Every Size Needs to Be Available in Store
I Should Be Able to Be Fat and Dress Cute
As a size 16 and a twenty-one-year-old, all I wish for is cute clothes that fit me.
While I am a fan of online shopping, how nice would it be to enter an H&M and not hunt for that one pair of jeans that I can fit into? Many would respond to this problem by simply suggesting weight loss because of course it makes everything in life so much easier. Well here’s the big news people: I love my body the way it is.
While this might be a surprise to many people, being fat is not the worst thing that can happen to you.
Through the introduction of the body-positive movement, improvement in the fashion industry has slowly started. A few stores now have a plus-size section on their website which is often rather small, but we’ll give them a point for at least trying.
Let’s take the current H&M website for example. As of Feb. 12 at 11:47 p.m. they have 7,508 items in their catalog for women. Only 537 of those items were plus-size, which represents seven per cent of their items in the women's section. In 2016, the International Journal of Fashion Design, Technology, and Education declared that the average woman is between a size 16 to 18. We shouldn’t have to rely so heavily on the same few brands while people size 12 and under have a million options presented to them the minute they walk into a store. It is unfair to be missing out on 93 per cent of possibilities.
Beauty standards are responsible for society’s distorted view of women’s bodies. They have controlled the way women look and want to look throughout history. We can see that western society’s ideals have shifted from skinny to fat over a few decades.
The Renaissance started in the 1300s, and it was a time of renouveau. In Europe during that time, fat women were not only the ideal but they were also a representation of wealth. Larger women were recognized as the ideal as it represented that they were part of a higher class which made them desirable brides.
In the mid 1990s, Heroin chic was introduced. While it was connected to a slouchy look with dark under eyes, it quickly converted to extremely thin models being used to represent that aesthetic. As stated in the name, the heroin chic look could be achieved through the use of hard drugs or other dangerous practices. President Clinton stated at the time: “The glorification of heroin is not creative, it’s destructive. It’s not beautiful; it’s ugly. And this is not about art; it’s about life and death.”
Following the heroin chic movement, the ideal of skinny was reinforced by the media and society. In the 2000s, there was an unapologetic culture of shaming women for their body. The fashion trends of the time ignited that culture from lowrise jeans to bandana tops. From Victoria's Secret models to celebrities' “muffin tops” being plastered on every magazine's front page, the 2000s were a personal hell for most women. Anyone higher than a size 6 was relegated to underground shops.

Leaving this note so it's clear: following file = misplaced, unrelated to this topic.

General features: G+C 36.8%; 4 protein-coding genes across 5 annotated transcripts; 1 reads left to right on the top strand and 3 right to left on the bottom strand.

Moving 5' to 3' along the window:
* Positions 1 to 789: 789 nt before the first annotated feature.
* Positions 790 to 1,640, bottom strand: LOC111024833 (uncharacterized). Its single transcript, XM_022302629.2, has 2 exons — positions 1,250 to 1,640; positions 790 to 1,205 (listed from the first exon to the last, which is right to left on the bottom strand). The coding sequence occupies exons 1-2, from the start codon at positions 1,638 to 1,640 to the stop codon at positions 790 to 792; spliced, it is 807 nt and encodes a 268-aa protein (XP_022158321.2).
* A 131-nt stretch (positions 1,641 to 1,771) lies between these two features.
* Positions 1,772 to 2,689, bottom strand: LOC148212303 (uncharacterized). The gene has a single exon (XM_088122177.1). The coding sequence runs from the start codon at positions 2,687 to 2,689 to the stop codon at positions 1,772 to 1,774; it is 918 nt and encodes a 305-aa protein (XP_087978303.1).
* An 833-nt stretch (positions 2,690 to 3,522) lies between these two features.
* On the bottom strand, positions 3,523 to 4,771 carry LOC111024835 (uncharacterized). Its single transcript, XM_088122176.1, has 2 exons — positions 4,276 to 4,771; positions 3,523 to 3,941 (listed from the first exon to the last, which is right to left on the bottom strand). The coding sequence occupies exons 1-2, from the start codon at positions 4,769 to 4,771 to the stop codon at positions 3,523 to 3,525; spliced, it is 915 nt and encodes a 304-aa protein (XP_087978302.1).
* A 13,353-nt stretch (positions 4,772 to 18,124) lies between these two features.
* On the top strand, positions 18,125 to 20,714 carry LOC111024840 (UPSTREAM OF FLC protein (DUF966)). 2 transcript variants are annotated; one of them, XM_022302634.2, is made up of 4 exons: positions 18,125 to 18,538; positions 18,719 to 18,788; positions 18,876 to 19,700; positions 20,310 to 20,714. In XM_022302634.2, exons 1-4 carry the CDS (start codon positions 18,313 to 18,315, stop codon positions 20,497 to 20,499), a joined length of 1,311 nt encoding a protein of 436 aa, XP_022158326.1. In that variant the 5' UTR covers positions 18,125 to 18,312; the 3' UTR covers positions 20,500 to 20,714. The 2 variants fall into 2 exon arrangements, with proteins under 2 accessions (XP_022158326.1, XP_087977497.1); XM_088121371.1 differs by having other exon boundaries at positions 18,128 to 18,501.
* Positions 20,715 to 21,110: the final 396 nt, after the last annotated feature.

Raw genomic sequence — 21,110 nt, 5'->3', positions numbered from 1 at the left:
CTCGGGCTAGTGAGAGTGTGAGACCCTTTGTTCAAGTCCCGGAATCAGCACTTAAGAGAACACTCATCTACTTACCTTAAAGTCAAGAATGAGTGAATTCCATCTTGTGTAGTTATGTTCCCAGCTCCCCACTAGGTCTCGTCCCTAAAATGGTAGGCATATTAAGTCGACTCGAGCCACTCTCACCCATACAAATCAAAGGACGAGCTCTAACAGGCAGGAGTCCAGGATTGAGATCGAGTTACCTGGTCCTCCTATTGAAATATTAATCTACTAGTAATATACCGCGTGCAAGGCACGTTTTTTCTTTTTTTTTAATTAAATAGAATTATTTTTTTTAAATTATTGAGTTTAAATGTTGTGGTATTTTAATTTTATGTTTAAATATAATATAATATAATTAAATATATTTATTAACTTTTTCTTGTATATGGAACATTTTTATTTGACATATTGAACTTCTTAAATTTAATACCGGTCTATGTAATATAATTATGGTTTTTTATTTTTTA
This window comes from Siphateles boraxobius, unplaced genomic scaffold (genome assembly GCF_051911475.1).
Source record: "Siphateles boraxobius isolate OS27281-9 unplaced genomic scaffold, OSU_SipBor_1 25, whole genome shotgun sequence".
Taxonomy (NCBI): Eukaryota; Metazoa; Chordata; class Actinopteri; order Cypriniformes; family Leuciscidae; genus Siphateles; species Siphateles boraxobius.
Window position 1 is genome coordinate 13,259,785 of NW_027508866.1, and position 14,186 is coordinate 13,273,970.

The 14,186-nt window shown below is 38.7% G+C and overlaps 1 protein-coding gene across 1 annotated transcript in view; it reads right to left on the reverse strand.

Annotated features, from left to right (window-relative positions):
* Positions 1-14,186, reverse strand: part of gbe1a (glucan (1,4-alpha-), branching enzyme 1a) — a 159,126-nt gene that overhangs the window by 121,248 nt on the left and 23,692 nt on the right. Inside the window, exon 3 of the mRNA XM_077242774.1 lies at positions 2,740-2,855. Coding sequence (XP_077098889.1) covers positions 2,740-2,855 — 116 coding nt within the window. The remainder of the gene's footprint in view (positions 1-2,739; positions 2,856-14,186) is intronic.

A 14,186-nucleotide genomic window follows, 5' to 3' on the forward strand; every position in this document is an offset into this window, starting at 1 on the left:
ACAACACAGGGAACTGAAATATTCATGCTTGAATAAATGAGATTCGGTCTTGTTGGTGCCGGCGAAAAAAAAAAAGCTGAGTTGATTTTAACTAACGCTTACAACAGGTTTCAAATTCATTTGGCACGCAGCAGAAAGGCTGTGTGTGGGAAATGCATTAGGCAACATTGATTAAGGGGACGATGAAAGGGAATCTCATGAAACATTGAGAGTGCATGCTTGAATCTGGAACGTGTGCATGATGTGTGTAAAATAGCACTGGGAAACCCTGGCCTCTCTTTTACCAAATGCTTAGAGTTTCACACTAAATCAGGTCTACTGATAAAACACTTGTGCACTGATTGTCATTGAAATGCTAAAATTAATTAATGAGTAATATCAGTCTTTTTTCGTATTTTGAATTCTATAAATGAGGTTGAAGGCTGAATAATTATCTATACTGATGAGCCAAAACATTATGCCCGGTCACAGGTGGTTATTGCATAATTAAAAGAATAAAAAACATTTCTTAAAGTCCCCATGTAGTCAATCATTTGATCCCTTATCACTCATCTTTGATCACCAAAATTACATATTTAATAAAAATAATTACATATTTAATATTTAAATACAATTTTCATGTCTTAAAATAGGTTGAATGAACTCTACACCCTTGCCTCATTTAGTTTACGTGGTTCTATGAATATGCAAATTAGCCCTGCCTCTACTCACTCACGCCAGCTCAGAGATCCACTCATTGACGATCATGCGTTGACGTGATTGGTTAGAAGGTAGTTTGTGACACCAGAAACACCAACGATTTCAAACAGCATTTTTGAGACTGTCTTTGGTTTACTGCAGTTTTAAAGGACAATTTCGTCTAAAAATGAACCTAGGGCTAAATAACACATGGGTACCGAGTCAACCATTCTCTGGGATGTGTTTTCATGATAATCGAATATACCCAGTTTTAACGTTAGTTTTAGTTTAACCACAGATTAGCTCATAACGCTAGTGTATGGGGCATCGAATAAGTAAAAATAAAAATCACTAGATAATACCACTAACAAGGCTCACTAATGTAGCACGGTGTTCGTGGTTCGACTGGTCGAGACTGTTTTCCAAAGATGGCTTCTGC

In 2006, Abercrombie & Fitch CEO Michael Jeffries said in an interview with salon that they “go after the attractive all-American kid with a great attitude and a lot of friends. A lot of people don’t belong [in our clothes], and they can’t belong. Are we exclusionary? Absolutely.” As Abercrombie & Fitch was one of the leading companies of the 2000s, their old CEO is a great presentation of the mentality of those years. Looking back on those years and seeing the pure hatred and disgust that designers had for fat people is disturbing. By staying in that restrictive mindset, retailers cut a profitable part of their market. It is ironic to look back on this quote as Abercrombie & Fitch later now caters to people that fit up to a size 22.
Fortunately for plus-size women, myself included, brands are expanding their sizes. Lululemon now goes to a size 20, Princess Polly now also has a plus size section that goes up to a size 20. Old Navy even has a great jean selection!
While the fashion industry is excluding larger bodies, many are coming to light to accuse it of staying in its comfort zone. Companies have to feel uncomfortable with their practices to finally change them; compliance is not an option in this situation. There needs to be more than a handful of options. Scavenger hunting for clothes can leave out the most important part of a shopping experience: joy. Nobody should walk hesitantly into a store or feel excluded from a shopping trip with their friends because their only options are sunglasses and jewelry. Every size in every store.
This article originally appeared in Volume 43, Issue 12, published February 21, 2023.